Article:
author : madeline miller
pages : [hardcover] 393
favorite character : circe
memorable quote :
He showed me his scars, and in return he let me pretend that I had none.
In the house of Helios, god of the sun and mightiest of the Titans, a daughter is born. But Circe is a strange child—not powerful, like her father, nor viciously alluring like her mother. Turning to the world of mortals for companionship, she discovers that she does possess power—the power of witchcraft, which can transform rivals into monsters and menace the gods themselves.
Threatened, Zeus banishes her to a deserted island, where she hones her occult craft, tames wild beasts and crosses paths with many of the most famous figures in all of mythology, including the Minotaur, Daedalus and his doomed son Icarus, the murderous Medea, and, of course, wily Odysseus.
But there is danger, too, for a woman who stands alone, and Circe unwittingly draws the wrath of both men and gods, ultimately finding herself pitted against one of the most terrifying and vengeful of the Olympians. To protect what she loves most, Circe must summon all her strength and choose, once and for all, whether she belongs with the gods she is born from, or the mortals she has come to love.
Circe is the badass female main character in Greek mythology we’ve all been waiting to hear more about. I think part of what makes her story amazing, at least in the way Madeline Miller tells it, is that she isn’t your conventional strong female character. She makes mistakes. She’s sad. She’s physically weak. She’s sort of a pushover. Until . . .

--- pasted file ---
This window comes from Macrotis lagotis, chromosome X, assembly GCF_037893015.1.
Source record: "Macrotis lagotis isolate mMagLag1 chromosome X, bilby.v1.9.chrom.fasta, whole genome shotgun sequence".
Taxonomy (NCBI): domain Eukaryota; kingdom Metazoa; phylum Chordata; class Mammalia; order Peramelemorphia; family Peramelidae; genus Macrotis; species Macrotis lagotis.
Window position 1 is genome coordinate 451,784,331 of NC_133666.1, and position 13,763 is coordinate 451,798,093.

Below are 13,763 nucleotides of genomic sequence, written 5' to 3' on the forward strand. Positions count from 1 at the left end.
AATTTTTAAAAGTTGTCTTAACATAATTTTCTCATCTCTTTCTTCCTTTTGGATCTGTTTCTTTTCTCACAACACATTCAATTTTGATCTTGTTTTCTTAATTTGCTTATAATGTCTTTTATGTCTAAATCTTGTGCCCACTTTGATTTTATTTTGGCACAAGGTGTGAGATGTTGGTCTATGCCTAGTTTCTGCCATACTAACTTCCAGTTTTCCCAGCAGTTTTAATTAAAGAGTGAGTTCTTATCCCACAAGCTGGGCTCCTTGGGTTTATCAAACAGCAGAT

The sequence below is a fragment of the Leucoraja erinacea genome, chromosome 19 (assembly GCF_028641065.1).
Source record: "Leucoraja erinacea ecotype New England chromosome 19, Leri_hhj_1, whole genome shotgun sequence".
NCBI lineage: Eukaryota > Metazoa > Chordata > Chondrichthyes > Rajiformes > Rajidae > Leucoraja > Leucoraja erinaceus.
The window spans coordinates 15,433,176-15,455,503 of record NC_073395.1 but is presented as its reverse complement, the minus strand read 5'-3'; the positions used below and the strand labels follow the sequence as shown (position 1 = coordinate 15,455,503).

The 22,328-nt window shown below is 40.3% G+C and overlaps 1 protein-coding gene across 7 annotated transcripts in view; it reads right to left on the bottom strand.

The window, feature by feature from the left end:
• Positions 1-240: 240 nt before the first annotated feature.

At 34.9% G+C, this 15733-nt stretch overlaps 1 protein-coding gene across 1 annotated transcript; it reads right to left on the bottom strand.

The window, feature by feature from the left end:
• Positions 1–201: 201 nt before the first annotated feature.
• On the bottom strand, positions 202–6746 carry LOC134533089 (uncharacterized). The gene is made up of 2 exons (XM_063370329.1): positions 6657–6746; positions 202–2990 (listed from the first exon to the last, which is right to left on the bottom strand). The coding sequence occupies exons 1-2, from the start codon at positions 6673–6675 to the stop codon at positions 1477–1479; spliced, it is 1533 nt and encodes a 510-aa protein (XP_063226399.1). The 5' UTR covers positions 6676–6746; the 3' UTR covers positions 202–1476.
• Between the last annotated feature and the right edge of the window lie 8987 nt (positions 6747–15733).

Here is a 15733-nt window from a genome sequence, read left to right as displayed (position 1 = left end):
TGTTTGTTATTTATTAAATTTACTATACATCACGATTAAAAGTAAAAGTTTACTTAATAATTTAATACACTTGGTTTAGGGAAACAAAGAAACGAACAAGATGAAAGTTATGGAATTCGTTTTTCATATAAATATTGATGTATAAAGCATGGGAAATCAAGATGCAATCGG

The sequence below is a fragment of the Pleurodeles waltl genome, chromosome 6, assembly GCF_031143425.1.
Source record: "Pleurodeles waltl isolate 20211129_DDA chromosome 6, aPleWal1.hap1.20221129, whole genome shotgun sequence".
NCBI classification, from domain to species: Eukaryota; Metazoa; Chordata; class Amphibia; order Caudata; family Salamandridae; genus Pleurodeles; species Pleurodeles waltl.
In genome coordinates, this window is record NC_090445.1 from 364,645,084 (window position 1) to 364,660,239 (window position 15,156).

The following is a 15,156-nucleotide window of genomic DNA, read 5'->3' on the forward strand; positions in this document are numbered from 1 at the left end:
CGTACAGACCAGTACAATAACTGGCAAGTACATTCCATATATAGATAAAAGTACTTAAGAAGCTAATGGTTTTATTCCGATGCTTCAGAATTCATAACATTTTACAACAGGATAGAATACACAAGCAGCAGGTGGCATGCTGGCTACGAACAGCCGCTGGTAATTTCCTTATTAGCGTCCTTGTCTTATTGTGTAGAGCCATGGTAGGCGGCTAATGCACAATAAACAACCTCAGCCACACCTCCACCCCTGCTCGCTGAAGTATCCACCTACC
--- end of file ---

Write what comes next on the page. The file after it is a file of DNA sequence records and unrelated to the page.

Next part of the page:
You’ll just have to read her story.
Circe embellishes on the mythology and, in my opinion, makes it better. Although there are stories and figures who appear that you’ll recognize if you know Greek mythology, Circe’s story is no longer being told through the viewpoint of heroes or gods. She’s telling her own tale, so you get to see her struggles, feel her emotions, and remember just how dumb the patriarchy is.
That’s a nice way of saying that men, particularly men in ancient times, were really not great. Not . . . even close. With, like, two exceptions.
The settings are vast and gorgeously described. The writing is beautiful and really reminiscent of the tone and mood set by myths and legends. I’ll read anything Madeline Miller writes.
Be warned, though: Circe will make you wish you had your own personal island where you can hide away from the world and also slaughter any assholes who come to bother you.